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Today the editors of the nation’s leading newspaper look at the evidence, and dare to state the completely obvious:
One part of the Justice Department mess that requires more scrutiny is the growing evidence that the department may have singled out people for criminal prosecution to help Republicans win elections. The House Judiciary Committee has begun investigating several cases that raise serious questions. The panel should determine what role politics played in all of them.
Putting political opponents in jail is the sort of thing that happens in third-world dictatorships. In the United States, prosecutions are supposed to be scrupulously nonpartisan. This principle appears to have broken down in Alberto Gonzales’s Justice Department — where lawyers were improperly hired for nonpolitical jobs based on party membership, and United States attorneys were apparently fired for political reasons.
Individual Democrats may be paying a personal price. Don Siegelman, a former Alabama governor, was the state’s most prominent Democrat and had a decent chance of retaking the governorship from the Republican incumbent. He was aggressively prosecuted by both the Birmingham and Montgomery United States attorney’s offices. Birmingham prosecutors dropped their case after a judge harshly questioned it. When the Montgomery office prosecuted, a jury acquitted Mr. Siegelman of 25 counts, but convicted him of 7, which appear to be disturbingly weak.
The prosecution may have been a political hit. A Republican lawyer, Dana Jill Simpson, has said in a sworn statement that she heard Bill Canary, a Republican operative and a Karl Rove protégé, say that his “girls” — his wife, the United States attorney in Montgomery, and Alice Martin, the United States attorney in Birmingham — would “take care” of Mr. Siegelman. Mr. Canary also said, according to Ms. Simpson, that Mr. Rove was involved.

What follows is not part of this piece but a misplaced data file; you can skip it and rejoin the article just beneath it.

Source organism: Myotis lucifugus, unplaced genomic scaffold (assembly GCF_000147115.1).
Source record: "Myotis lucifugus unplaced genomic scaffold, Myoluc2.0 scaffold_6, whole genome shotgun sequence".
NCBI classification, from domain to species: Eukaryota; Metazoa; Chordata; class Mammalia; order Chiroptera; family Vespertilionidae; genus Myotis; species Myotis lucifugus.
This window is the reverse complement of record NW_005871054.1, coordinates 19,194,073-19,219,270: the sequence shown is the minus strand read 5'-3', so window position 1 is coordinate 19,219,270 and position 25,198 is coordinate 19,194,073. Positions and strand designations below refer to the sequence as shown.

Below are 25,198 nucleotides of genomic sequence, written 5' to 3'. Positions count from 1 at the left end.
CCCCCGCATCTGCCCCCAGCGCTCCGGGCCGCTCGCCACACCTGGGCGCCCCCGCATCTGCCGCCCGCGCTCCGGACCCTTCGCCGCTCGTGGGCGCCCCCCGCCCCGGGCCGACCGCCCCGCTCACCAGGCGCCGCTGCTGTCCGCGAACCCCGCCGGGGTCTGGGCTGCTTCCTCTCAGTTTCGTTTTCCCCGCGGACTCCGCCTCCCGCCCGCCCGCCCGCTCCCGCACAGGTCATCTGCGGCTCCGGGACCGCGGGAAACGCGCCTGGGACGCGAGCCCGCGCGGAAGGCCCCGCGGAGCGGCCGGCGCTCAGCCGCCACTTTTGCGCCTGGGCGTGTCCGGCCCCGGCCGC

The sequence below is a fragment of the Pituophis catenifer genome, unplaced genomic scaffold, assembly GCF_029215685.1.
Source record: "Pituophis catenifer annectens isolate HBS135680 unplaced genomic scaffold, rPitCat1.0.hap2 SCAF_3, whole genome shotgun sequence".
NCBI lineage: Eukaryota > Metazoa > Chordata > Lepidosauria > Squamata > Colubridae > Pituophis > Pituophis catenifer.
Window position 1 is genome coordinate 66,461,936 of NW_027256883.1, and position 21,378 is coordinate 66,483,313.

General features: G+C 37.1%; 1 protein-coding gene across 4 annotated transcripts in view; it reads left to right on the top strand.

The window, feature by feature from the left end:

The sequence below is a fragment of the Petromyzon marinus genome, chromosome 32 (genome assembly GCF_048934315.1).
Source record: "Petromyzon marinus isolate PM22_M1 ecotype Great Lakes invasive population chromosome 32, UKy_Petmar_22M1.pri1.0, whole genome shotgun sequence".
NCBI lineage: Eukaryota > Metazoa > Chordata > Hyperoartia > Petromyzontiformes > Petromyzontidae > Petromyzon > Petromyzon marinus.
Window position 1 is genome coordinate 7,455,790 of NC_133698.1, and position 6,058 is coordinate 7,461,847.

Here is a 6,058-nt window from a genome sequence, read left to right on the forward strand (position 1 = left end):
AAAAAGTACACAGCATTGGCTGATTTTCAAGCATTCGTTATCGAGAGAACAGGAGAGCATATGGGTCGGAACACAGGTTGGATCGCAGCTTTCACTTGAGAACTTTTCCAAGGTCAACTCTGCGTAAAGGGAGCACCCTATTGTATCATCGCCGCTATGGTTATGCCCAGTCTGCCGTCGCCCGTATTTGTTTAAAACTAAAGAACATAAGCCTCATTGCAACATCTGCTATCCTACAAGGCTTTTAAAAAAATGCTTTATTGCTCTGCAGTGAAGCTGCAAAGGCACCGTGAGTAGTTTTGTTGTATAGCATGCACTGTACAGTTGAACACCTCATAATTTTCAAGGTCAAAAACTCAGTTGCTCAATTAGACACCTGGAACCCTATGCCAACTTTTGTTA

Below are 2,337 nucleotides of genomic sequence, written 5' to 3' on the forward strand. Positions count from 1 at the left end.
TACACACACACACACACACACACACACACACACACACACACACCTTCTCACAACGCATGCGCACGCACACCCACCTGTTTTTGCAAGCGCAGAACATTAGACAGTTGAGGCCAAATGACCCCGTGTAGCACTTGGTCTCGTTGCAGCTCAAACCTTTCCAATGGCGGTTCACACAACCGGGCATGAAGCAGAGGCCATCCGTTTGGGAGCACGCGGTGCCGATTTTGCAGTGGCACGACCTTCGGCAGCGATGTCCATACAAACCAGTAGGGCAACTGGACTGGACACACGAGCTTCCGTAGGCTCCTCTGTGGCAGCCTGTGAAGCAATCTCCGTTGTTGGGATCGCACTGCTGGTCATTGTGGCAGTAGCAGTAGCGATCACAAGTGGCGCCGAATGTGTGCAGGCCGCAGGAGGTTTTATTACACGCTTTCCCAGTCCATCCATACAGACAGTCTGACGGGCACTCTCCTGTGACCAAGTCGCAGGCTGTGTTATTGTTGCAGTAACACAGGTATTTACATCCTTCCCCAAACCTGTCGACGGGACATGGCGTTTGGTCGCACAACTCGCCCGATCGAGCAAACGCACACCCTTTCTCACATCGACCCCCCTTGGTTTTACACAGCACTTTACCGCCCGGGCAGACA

The Siegelman prosecution is at present the most obvious example of politically-motivated and -driven prosecution. The defense offered up by the Justice Department borders on hysterical absurdity. There are grounds for all Americans to be concerned, not just the people of Alabama. The political synchronization of the Justice Department is a step towards the creation of a tyrannical state. There were and continue to be persons of integrity in the Justice Department—James Comey strikes me as one, for instance—but they have been consistently circumvented and cuckolded by the political connivers who run the department, of which Fredo is the prime example.
Today, former Governor Don Siegelman is a political prisoner. It’s as simple as that. And the fact that he continues to sit in prison, even today as the true account of what was done begins to unfold, is evidence of how our institutions have been severely weakened by the Rovian onslaught. His case will continue on appeal as if it were an ordinary criminal case. But it is not one, and treating it as such is insulting.
There is another very worrisome fact. Siegelman is just one case. It’s looking increasingly obvious that there have been dozens of such corrupt prosecutions, and that a careful review needs to be made of the prosecutorial decision process in political cases. These cases need to be weeded out, and those who prostituted the Justice Department to political schemes need to be punished.
As the New York Times notes, the Bush Administration continues to engage in blatant acts of obstruction and delay to block Congress’s probe of the Siegelman case. This behavior should be observed carefully, for it provides more powerful evidence of the crime which has been committed through this prosecution. In the face of the forces of repression which masquerade as law enforcement, our resolve must be firm. Nothing is more important than justice. We must be unrelenting in our pursuit of it. And we must learn to hate those who abuse and undermine it, and doubly so when they cloak their misdeeds in the name of our institutions. We must have the courage to speak the truth and expose pitiful lies for what they are.
More from Scott Horton:
No Comment — April 12, 2013, 11:11 am
A new report from Seton Hall University exposes government surveillance of attorney-client conversations
Rashid Khalidi on how the United States sustains the failure of the Israel-Palestine peace process
Alex Gibney on his documentary investigating the Roman Catholic Church’s handling of child sex-abuse cases
Lucas Mann on hope and change in a minor-league-baseball city
Minimum number of baboons forced to smoke crack in a 1989 study testing the efficacy of cigarettes as a drug delivery device:
A reduction in distrust toward atheists was documented among pious Canadians who are reminded of the Vancouver police.
A Missouri cinema apologized for hiring an actor dressed in body armor and carrying a fake rifle to appear at a screening of Iron Man 3.
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